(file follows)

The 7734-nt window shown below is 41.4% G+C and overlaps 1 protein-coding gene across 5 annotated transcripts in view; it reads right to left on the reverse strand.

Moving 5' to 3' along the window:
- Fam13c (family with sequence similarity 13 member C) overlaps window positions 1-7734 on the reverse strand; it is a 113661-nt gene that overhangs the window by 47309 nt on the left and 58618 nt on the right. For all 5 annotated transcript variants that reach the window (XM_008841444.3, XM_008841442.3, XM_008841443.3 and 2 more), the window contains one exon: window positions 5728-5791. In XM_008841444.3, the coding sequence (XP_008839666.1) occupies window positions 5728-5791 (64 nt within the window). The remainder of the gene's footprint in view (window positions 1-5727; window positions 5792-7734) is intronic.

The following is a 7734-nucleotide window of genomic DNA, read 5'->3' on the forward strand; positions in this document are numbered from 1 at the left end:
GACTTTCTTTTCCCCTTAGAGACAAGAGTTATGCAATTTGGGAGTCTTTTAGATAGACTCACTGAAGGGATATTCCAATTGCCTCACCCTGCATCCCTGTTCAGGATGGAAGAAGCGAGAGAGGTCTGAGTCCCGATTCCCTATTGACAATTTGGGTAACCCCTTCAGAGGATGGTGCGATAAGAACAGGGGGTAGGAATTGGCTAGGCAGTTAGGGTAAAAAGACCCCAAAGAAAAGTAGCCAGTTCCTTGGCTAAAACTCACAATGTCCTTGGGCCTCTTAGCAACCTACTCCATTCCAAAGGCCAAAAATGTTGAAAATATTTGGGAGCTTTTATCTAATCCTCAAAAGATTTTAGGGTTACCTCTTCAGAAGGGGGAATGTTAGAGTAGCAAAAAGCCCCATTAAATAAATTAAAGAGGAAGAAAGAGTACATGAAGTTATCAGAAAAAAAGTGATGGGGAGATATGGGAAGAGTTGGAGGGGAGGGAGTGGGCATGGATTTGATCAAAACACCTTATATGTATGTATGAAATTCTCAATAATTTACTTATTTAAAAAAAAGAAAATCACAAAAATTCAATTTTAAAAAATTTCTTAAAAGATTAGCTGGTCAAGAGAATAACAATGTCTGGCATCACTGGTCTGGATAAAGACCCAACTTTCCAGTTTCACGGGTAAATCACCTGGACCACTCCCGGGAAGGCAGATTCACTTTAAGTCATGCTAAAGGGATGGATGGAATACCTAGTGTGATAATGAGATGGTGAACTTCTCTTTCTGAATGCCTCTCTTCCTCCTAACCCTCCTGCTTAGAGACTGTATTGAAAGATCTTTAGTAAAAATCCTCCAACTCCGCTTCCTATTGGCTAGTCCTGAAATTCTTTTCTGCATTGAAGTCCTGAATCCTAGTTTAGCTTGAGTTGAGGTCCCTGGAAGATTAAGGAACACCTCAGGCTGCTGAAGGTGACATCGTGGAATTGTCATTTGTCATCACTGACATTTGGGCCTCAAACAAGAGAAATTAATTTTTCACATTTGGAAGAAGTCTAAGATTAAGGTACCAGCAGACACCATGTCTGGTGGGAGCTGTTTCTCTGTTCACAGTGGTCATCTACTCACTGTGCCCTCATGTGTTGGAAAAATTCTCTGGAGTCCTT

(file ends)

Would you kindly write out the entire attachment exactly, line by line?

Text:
The 7734-nt window shown below is 41.4% G+C and overlaps 1 protein-coding gene across 5 annotated transcripts in view; it reads right to left on the reverse strand.

Moving 5' to 3' along the window:
- Fam13c (family with sequence similarity 13 member C) overlaps window positions 1-7734 on the reverse strand; it is a 113661-nt gene that overhangs the window by 47309 nt on the left and 58618 nt on the right. For all 5 annotated transcript variants that reach the window (XM_008841444.3, XM_008841442.3, XM_008841443.3 and 2 more), the window contains one exon: window positions 5728-5791. In XM_008841444.3, the coding sequence (XP_008839666.1) occupies window positions 5728-5791 (64 nt within the window). The remainder of the gene's footprint in view (window positions 1-5727; window positions 5792-7734) is intronic.

The following is a 7734-nucleotide window of genomic DNA, read 5'->3' on the forward strand; positions in this document are numbered from 1 at the left end:
GACTTTCTTTTCCCCTTAGAGACAAGAGTTATGCAATTTGGGAGTCTTTTAGATAGACTCACTGAAGGGATATTCCAATTGCCTCACCCTGCATCCCTGTTCAGGATGGAAGAAGCGAGAGAGGTCTGAGTCCCGATTCCCTATTGACAATTTGGGTAACCCCTTCAGAGGATGGTGCGATAAGAACAGGGGGTAGGAATTGGCTAGGCAGTTAGGGTAAAAAGACCCCAAAGAAAAGTAGCCAGTTCCTTGGCTAAAACTCACAATGTCCTTGGGCCTCTTAGCAACCTACTCCATTCCAAAGGCCAAAAATGTTGAAAATATTTGGGAGCTTTTATCTAATCCTCAAAAGATTTTAGGGTTACCTCTTCAGAAGGGGGAATGTTAGAGTAGCAAAAAGCCCCATTAAATAAATTAAAGAGGAAGAAAGAGTACATGAAGTTATCAGAAAAAAAGTGATGGGGAGATATGGGAAGAGTTGGAGGGGAGGGAGTGGGCATGGATTTGATCAAAACACCTTATATGTATGTATGAAATTCTCAATAATTTACTTATTTAAAAAAAAGAAAATCACAAAAATTCAATTTTAAAAAATTTCTTAAAAGATTAGCTGGTCAAGAGAATAACAATGTCTGGCATCACTGGTCTGGATAAAGACCCAACTTTCCAGTTTCACGGGTAAATCACCTGGACCACTCCCGGGAAGGCAGATTCACTTTAAGTCATGCTAAAGGGATGGATGGAATACCTAGTGTGATAATGAGATGGTGAACTTCTCTTTCTGAATGCCTCTCTTCCTCCTAACCCTCCTGCTTAGAGACTGTATTGAAAGATCTTTAGTAAAAATCCTCCAACTCCGCTTCCTATTGGCTAGTCCTGAAATTCTTTTCTGCATTGAAGTCCTGAATCCTAGTTTAGCTTGAGTTGAGGTCCCTGGAAGATTAAGGAACACCTCAGGCTGCTGAAGGTGACATCGTGGAATTGTCATTTGTCATCACTGACATTTGGGCCTCAAACAAGAGAAATTAATTTTTCACATTTGGAAGAAGTCTAAGATTAAGGTACCAGCAGACACCATGTCTGGTGGGAGCTGTTTCTCTGTTCACAGTGGTCATCTACTCACTGTGCCCTCATGTGTTGGAAAAATTCTCTGGAGTCCTT